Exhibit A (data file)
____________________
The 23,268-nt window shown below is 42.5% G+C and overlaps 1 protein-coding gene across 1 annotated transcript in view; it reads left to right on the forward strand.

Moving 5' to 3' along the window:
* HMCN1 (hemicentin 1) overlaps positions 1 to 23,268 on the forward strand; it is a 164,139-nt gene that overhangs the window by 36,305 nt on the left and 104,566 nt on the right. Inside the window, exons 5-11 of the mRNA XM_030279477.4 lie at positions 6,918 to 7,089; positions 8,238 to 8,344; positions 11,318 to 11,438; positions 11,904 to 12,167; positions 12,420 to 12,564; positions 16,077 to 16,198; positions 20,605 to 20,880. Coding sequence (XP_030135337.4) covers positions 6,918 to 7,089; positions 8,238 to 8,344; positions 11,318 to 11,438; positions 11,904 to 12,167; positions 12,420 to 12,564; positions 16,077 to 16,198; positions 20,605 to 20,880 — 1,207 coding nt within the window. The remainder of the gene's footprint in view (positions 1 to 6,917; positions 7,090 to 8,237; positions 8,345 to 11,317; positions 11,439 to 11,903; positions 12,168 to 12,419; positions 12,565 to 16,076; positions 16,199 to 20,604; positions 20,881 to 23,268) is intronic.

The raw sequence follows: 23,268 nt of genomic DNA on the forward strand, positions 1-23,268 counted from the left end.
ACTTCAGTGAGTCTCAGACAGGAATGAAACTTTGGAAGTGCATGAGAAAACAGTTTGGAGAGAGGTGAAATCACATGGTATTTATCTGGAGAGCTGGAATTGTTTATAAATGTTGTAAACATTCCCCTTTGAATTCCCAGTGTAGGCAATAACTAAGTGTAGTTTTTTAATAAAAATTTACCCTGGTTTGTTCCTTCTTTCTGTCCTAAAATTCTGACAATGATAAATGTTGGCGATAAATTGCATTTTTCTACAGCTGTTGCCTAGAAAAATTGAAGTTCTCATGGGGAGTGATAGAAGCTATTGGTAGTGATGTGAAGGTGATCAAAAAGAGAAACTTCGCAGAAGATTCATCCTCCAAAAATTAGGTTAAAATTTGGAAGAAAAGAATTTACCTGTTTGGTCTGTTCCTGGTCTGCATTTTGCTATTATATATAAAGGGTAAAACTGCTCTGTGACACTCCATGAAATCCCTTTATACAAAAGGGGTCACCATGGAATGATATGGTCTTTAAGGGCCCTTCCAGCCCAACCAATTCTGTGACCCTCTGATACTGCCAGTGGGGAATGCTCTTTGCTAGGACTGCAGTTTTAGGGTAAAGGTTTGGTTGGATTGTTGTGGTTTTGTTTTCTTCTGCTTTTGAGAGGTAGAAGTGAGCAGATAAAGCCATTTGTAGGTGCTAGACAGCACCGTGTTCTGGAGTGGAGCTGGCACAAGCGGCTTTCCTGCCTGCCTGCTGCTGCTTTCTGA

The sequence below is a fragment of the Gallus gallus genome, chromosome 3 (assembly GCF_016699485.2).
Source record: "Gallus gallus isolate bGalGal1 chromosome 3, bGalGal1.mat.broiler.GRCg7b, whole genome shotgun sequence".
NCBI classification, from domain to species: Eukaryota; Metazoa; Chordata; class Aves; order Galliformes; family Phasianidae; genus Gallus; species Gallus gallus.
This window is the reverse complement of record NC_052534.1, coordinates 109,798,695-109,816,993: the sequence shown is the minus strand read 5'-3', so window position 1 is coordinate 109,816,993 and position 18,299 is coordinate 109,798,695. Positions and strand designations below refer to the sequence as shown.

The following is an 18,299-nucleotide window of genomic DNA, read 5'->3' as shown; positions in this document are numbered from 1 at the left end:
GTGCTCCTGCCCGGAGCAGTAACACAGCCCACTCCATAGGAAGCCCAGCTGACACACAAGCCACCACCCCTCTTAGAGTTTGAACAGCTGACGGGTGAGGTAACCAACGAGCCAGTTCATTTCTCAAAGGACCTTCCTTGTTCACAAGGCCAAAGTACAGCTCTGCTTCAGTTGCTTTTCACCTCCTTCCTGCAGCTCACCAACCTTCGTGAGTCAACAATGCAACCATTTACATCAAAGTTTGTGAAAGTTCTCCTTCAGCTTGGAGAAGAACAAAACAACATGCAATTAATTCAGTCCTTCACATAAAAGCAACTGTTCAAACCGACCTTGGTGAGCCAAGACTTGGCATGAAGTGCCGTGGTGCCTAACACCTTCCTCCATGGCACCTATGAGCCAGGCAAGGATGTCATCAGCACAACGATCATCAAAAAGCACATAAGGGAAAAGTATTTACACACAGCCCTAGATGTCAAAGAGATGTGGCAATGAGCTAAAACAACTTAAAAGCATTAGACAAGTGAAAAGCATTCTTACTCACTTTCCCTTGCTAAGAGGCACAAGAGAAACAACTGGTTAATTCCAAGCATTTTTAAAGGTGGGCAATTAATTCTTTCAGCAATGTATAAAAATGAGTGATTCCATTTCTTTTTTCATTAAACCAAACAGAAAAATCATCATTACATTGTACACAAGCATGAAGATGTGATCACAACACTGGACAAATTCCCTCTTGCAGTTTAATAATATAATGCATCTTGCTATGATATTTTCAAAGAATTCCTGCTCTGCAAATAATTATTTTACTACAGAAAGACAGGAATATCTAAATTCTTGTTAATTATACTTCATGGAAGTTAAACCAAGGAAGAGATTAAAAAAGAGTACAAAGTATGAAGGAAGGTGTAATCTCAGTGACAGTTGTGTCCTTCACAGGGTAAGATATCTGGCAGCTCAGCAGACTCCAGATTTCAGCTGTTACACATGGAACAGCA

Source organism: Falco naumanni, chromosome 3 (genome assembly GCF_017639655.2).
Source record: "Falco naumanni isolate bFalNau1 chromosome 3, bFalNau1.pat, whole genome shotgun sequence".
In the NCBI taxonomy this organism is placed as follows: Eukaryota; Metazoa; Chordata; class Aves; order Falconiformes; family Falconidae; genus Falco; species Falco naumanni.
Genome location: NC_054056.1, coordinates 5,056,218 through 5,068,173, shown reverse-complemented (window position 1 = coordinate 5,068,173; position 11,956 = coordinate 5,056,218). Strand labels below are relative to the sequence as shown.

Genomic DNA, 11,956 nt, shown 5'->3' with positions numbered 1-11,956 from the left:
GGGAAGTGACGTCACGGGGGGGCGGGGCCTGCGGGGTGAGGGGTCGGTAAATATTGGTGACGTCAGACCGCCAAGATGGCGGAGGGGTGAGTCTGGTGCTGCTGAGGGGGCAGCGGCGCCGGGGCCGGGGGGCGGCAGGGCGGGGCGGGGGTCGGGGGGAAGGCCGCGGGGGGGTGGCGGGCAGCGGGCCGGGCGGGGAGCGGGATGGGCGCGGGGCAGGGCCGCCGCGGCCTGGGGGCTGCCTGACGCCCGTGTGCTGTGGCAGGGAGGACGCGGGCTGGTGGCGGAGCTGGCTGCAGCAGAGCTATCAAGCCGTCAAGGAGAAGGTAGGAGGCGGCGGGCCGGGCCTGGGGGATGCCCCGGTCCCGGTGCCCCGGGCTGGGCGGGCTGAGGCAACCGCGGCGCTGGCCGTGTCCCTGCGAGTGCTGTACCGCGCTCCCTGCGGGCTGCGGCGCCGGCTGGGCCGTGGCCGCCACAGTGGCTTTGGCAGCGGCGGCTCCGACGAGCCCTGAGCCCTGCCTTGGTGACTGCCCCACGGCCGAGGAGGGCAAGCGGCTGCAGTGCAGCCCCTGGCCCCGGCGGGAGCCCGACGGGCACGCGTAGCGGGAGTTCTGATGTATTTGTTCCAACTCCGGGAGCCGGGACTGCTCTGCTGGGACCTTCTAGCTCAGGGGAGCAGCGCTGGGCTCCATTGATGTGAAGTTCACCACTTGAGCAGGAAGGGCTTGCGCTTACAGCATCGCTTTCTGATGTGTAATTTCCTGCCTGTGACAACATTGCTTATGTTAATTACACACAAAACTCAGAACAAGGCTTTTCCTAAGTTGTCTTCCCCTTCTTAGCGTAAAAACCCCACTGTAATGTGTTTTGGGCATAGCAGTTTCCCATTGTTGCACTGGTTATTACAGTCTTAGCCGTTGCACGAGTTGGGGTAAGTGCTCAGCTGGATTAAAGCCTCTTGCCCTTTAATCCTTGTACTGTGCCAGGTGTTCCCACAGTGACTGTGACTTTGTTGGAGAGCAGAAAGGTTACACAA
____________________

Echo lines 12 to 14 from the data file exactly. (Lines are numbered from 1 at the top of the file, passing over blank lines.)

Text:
Source organism: Falco naumanni, chromosome 3 (genome assembly GCF_017639655.2).
Source record: "Falco naumanni isolate bFalNau1 chromosome 3, bFalNau1.pat, whole genome shotgun sequence".
In the NCBI taxonomy this organism is placed as follows: Eukaryota; Metazoa; Chordata; class Aves; order Falconiformes; family Falconidae; genus Falco; species Falco naumanni.